The USPTO announced on July 25, 2007 that the Office of Management and Budget ("OMB") completed its review of the new rules regarding continuation applications and claims limits, and that the final rules will be made public when they are published in the Federal Register, which is expected to be later this summer. The rules will become effective at least 60 days after publication in the Federal Register, and no earlier than October 1, 2007. Abstracts of the new continuation and claims rules can be found on the Federal Regulatory Information website and via the hyperlinks below.
The first rule change, entitled "Changes to Practice for Continuing Applications, Requests for Continued Examination Practice, and Applications Containing Patentably Indistinct Claims," references in the abstract that the revised rules will require that second or subsequent continuation applications and second or subsequent requests for continued examination of an application include a showing as to why the amendment, argument, or evidence presented was not previously submitted which is intended to ease the burden of examining multiple applications that have the same effective filing date, overlapping disclosure, a common inventor, and common assignee by requiring that all patentably indistinct claims in such applications be submitted in a single application absent good and sufficient reason.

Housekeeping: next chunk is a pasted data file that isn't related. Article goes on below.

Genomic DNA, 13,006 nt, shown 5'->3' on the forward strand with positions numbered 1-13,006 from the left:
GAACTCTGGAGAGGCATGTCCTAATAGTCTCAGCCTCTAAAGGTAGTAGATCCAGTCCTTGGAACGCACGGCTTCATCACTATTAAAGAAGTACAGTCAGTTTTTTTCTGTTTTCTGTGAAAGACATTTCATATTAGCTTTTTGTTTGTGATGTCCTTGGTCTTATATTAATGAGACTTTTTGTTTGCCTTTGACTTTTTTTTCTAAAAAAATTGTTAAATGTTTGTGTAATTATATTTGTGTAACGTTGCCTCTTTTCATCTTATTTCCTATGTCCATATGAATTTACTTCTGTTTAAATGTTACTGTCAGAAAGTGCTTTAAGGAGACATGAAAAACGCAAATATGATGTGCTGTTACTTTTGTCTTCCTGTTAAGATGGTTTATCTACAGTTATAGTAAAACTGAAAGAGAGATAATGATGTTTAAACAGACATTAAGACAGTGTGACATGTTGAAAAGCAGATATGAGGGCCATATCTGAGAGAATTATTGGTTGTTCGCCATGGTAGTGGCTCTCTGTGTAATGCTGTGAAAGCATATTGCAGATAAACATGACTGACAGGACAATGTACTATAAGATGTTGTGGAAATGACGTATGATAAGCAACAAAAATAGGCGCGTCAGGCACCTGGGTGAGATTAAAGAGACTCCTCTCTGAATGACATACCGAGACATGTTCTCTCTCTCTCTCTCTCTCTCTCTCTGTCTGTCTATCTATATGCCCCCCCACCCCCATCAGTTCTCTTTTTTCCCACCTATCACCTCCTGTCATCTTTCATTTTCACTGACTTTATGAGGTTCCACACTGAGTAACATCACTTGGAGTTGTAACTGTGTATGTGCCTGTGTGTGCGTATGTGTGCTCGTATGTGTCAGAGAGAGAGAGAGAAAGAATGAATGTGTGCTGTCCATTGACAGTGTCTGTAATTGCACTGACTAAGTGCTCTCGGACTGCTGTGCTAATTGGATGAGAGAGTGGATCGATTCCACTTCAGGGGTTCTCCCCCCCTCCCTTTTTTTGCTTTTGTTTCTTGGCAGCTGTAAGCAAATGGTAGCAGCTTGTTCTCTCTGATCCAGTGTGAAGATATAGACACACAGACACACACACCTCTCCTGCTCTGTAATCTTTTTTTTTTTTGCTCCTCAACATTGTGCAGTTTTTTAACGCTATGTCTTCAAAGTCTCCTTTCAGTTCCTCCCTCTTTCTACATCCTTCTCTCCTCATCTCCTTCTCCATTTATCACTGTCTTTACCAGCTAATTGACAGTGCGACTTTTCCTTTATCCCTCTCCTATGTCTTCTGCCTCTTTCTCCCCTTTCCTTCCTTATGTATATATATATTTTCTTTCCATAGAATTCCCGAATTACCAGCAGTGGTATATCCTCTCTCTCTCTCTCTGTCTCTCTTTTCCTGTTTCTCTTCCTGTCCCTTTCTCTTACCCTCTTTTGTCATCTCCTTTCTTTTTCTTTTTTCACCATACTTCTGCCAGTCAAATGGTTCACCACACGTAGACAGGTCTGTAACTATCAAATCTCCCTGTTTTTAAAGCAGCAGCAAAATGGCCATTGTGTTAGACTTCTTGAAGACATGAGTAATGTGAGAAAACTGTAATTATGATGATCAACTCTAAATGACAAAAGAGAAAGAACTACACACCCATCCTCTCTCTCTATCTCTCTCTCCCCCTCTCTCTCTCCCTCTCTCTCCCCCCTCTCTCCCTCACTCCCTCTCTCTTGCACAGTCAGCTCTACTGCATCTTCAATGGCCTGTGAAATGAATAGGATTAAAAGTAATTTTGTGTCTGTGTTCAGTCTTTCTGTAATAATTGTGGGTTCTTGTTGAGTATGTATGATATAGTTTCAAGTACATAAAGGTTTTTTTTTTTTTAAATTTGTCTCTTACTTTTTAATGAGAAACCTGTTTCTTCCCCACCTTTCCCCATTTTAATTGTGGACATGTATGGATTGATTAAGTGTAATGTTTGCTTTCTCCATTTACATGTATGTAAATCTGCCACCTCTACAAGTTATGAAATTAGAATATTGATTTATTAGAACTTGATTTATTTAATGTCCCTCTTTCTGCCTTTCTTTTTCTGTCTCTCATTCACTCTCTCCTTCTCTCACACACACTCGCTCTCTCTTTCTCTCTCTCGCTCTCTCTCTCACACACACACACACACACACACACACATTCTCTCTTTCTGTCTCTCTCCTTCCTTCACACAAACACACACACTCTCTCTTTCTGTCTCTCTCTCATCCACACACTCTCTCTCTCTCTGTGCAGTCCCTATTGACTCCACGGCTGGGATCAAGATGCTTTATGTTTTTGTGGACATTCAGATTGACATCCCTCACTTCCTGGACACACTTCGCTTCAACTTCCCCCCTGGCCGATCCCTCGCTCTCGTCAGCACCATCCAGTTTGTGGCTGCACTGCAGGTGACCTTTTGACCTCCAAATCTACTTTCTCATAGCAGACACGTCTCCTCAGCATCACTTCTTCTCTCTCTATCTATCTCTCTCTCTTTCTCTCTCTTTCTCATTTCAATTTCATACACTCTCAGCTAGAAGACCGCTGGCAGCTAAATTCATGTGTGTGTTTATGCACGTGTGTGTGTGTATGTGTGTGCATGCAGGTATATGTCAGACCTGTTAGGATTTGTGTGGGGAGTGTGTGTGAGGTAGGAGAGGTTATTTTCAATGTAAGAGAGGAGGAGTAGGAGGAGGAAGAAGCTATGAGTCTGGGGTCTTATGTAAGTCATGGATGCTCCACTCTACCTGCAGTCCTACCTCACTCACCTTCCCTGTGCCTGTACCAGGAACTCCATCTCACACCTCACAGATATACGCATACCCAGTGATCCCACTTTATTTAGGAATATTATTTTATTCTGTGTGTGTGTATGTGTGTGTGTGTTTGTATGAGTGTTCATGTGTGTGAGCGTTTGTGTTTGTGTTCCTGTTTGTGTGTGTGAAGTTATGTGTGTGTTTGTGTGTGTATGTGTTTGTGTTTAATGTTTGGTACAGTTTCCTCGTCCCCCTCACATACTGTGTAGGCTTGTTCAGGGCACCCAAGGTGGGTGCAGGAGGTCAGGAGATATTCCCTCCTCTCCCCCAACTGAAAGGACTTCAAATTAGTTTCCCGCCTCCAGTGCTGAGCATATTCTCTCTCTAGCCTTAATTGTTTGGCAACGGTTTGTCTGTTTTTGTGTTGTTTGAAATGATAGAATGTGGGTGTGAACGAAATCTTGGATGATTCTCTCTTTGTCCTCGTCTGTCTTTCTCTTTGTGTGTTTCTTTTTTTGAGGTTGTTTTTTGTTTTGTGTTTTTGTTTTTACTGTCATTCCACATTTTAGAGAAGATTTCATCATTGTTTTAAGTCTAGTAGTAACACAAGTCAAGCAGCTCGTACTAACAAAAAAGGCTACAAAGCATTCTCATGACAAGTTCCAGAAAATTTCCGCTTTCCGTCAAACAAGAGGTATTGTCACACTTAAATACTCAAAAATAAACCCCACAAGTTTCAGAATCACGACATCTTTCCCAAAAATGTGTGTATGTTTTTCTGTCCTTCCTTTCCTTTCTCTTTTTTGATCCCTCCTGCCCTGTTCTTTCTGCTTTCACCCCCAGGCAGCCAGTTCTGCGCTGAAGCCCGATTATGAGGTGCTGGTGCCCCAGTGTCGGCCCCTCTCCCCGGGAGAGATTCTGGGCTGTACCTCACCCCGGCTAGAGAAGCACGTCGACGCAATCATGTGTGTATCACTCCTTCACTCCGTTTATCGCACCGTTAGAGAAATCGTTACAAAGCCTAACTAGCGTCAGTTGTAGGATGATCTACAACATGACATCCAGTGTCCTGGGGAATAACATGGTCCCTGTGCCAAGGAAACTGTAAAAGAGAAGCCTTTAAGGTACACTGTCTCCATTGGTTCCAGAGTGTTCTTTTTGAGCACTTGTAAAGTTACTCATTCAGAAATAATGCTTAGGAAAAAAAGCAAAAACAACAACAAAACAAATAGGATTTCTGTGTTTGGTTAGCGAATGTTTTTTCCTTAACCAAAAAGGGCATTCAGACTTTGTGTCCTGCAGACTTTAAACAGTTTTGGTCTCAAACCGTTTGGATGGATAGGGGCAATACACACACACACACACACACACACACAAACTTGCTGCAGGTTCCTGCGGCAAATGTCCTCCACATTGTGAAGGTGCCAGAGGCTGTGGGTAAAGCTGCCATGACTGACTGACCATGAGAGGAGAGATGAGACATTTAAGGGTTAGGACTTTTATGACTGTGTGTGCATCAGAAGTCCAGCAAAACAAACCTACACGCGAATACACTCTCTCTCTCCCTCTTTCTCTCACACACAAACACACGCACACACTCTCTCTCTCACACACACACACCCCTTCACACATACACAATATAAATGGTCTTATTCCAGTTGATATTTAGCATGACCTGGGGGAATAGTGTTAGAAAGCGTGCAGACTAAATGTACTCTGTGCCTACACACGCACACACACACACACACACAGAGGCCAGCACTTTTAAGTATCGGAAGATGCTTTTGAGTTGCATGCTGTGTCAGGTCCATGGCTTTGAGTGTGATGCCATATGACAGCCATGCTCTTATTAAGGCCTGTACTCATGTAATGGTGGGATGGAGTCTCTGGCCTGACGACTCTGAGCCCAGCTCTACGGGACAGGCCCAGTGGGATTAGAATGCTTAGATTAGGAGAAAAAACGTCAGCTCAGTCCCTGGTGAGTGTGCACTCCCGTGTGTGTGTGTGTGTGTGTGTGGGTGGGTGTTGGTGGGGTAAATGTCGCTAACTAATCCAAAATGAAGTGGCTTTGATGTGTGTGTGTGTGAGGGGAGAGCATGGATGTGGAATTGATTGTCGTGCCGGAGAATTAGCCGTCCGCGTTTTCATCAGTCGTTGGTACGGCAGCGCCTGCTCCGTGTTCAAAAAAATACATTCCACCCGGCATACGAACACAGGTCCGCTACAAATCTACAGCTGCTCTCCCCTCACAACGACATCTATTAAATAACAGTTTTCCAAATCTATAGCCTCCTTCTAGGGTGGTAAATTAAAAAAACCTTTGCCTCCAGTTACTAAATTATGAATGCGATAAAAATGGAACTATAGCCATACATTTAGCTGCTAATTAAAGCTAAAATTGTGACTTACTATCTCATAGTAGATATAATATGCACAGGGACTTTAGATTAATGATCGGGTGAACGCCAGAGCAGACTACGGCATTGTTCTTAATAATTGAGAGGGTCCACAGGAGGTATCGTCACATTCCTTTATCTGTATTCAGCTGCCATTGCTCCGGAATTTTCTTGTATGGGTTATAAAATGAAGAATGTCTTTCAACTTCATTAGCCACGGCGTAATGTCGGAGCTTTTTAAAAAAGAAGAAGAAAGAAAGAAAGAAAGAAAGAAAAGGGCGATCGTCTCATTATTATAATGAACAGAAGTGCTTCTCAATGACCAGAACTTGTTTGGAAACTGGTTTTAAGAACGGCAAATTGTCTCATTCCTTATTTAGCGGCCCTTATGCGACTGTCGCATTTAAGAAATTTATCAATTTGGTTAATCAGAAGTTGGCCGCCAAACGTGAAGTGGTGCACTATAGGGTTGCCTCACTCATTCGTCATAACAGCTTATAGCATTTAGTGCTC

The second rule change, entitled "Changes to Practice for the Examination of Claims in Patent Applications," mentions in the abstract that the USPTO amends the rules to provide that if an application contains more than 10 independent claims, the applicant must provide a patentability report that covers all of the independent claims in the application. It goes on to state that the USPTO will give a separate examination only to those dependent claims expressly elected for separate examination.
Both abstracts provider that the rule changes would allow faster and more effective examination for the typical patent applicant without any additional work on the applicant’s part, but a small minority of applicants who consume a disproportionate share of USPTO resources will be required to share the burden they place on the USPTO.